At Colburn we have developed programming rooted in excellence for about 200 students. This is the amount that we can comfortably serve while also giving students an authentic experience in the art form with the right scope and sequence.
How do we do it? Here are the four values we lean on in order to run our programs:1. Programming is Rooted in Excellence and Artistry—By far, our most important programmatic offering is access to top notch training, rooted in beauty for every student in the program.2. Foundational skills building — We strive to start students on their instruments at the right age for them to thrive and then give them the training they need to be successful. Our focus is on beautiful music making by fantastic teachers who are the primary point of contact for the students in the program.3. Help our students be realistic — I love this photo, ha! It is our believe that the pot at the end of the rainbow may not always be what you expect! In light of this, one of the things we do from the beginning is broaden the definition of success for all of the students in our program. Too often, we see that students are hyper focused on an art form and forget how the art can be applied to other parts of their life and career. 4. Define the definition of success for all involved with the program — We work continuously to help our students understand that they have their own personal measurement of success.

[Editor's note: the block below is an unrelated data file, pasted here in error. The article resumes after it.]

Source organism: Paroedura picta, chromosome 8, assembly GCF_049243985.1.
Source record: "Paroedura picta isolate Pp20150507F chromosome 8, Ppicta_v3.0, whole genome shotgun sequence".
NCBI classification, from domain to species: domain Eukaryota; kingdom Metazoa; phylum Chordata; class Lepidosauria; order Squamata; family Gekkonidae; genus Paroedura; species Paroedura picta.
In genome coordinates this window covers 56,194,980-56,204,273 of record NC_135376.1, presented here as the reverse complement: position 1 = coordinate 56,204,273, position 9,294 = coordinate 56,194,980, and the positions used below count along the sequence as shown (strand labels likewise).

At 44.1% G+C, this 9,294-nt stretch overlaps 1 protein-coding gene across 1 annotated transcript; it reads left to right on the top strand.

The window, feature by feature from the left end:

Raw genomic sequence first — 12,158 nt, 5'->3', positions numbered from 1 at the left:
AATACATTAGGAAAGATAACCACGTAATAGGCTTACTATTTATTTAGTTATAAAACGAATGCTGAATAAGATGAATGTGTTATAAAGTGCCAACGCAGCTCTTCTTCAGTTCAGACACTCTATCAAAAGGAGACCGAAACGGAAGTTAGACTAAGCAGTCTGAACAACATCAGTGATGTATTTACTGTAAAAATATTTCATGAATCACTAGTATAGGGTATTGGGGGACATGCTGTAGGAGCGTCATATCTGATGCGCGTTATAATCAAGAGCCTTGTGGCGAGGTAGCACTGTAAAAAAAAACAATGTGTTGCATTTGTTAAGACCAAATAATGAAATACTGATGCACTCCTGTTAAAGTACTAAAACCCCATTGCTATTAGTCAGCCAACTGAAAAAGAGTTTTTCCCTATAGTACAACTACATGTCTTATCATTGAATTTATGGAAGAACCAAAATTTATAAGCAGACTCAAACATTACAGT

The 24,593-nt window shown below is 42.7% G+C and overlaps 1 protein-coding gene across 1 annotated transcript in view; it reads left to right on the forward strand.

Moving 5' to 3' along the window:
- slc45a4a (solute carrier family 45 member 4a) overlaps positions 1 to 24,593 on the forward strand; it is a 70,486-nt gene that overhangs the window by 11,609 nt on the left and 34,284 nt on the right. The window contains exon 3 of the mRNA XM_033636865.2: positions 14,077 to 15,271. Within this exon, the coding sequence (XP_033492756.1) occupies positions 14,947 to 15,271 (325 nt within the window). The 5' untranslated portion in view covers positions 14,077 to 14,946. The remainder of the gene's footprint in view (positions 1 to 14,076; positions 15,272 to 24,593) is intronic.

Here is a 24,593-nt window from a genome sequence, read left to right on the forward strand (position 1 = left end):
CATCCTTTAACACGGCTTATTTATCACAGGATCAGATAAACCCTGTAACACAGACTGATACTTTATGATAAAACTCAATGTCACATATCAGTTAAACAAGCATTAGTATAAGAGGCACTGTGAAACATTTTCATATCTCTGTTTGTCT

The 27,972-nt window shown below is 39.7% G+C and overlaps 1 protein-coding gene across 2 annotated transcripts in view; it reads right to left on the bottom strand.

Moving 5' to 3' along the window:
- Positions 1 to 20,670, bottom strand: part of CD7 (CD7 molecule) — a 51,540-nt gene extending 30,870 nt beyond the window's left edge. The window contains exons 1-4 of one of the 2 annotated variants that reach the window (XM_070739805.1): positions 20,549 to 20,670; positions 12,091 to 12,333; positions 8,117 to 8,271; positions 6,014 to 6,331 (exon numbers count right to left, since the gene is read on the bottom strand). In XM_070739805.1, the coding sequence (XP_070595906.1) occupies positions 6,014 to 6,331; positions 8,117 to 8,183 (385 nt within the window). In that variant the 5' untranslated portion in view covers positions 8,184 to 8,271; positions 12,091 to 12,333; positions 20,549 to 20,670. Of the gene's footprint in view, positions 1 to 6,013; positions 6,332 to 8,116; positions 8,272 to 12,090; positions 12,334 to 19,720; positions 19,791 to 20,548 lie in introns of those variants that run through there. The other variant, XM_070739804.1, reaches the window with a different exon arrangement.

Here are a two quick thoughts for you to consider as you build your own organization:
Set measurements of success. The Colburn Community Engagement program has two main goals:
Full integration into our Community School—The Colburn Community School has a long, rich history of excellence. Our goal is to matriculate students who complete our community engagement programs smoothly into our Community School offerings, which becomes one of our signals of programmatic success. Tip: If you don’t have another program to establish internal benchmarks, establish partnerships with other organizations to help you benchmark excellence for your organization. Set a goal for X number of your students to become a part of that organization and measure against that goal each year.